Longlisted for the Desmond Elliott Prize for fiction, Luke Kennard's debut novel discusses the repercussions a young writer faces after he avoids jail time by signing up for a suspicious life-skills scheme called The Transition.
Set in a near future with ever more concentrated wealth for those at the top of the corporate pyramid and bewildering living costs and debt for everyone else, The Transition is bleak but prescient ... Possibly, though clarifying the Transition's true intentions is not the aim of the novel so much as exploring the psychic fallout from being beholden to the whims of a faceless corporation ... The growing paranoia and destabilizing sense of strangeness in The Transition brings to mind the symbol-rich fictional worlds of the late poet-novelist Denis Johnson. Like Johnson, Kennard escalates the strangeness with the oddness of his comparisons ... That desire to innovate in both content and form and 'pull off something' rather than abide by the rule book for fiction fuels many of the excellent subtle acts of disobedience throughout the novel ... With The Transition, Kennard, like so many poets reinvigorating the expectations of what a work of prose can do, makes a case for resisting narrative conventions as a way to infuse a book with a feverish vitality.
This dystopian Britain of the near future sounds only slightly worse than the one we know ... Kennard, 35, is the author of five poetry collections. His poems can be hilarious but they subtly express moral concerns too; in The Transition, he reins in his absurdist instincts and makes explicit Karl’s decency ... The reader roots for this flawed but sympathetic figure, as he tries to uncover the truth about The Transition and save Genevieve ... The Transition has similarities with Kingsley Amis’s Lucky Jim (1954): both are first novels, written in times of austerity; both feature underachieving male protagonists in unnamed provincial cities; both authors channel their anger into comedy and gripping plots. Occasionally, Kennard’s characters sound like they’re expressing his own views and the novel risks becoming didactic.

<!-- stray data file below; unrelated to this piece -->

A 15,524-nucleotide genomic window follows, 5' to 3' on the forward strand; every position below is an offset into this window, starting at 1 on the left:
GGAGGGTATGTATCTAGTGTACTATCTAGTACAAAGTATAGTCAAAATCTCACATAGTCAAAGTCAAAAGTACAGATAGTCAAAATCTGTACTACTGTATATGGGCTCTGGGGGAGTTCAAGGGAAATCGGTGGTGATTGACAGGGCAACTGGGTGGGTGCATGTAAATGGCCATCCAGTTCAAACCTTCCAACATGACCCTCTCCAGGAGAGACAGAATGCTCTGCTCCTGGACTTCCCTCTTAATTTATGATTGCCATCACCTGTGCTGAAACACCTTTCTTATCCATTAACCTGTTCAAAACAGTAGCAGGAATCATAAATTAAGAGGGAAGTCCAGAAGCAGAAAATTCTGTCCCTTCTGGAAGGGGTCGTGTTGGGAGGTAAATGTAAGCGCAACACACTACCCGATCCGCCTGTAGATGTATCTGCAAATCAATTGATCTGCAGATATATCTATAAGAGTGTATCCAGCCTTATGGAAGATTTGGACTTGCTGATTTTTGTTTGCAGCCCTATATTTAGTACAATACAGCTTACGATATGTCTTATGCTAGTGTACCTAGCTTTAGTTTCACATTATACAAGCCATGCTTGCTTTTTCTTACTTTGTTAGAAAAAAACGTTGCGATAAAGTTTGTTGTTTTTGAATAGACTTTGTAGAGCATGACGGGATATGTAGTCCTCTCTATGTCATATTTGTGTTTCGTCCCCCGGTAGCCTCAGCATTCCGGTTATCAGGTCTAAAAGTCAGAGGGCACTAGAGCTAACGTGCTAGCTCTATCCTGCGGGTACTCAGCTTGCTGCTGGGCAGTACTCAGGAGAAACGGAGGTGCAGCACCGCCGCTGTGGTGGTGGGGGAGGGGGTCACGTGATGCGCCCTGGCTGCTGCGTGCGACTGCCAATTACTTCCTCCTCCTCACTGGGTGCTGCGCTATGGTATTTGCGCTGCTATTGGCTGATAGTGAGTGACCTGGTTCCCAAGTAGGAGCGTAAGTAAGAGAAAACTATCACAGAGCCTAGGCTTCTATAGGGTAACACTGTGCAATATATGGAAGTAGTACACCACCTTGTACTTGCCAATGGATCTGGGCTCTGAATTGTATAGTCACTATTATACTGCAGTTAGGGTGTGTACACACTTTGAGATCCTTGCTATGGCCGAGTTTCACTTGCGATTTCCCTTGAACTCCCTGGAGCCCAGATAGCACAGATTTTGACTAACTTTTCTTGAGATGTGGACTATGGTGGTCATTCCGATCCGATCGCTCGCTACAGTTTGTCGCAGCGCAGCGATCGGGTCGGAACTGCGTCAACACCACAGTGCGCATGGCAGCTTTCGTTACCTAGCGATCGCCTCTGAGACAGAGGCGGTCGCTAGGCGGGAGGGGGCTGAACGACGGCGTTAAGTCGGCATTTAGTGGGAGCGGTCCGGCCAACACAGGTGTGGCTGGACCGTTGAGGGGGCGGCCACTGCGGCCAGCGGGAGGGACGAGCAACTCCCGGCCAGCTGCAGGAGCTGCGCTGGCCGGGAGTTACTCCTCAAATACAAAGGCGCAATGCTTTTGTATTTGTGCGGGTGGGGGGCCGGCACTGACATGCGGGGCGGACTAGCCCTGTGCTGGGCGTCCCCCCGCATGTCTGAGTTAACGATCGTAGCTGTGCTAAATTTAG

Karl, the middle-class British suburbanite at the center of Luke Kennard’s debut novel, The Transition, embodies the anxiety and entrapment of everyday capitalism, the way you can be a critic of commercialism’s abuses even while you can’t help being one of its victims ... And though Kennard is wise enough to know that we, like Karl, are skeptical of the scheme [the Transition] from the start, he ably spaces out the increasingly troubling revelations about the Transition across the novel ... Kennard presents Karl’s enlightenment (and horror) as a kind of intellectual thriller... The Transition itself is unquestionably a menace, but Kennard is strenuously avoiding the more stormclouded rhetoric of dystopian novels like 1984 or even The Handmaid’s Tale... But though the shame in that rightly belongs to the kind of political and commercial interests that would create something like the Transition, we don’t get a clear sense of what those interests look like ... Kennard’s not wrong there; humans do have their flaws. But so do institutions. The best dystopian novels recognize both.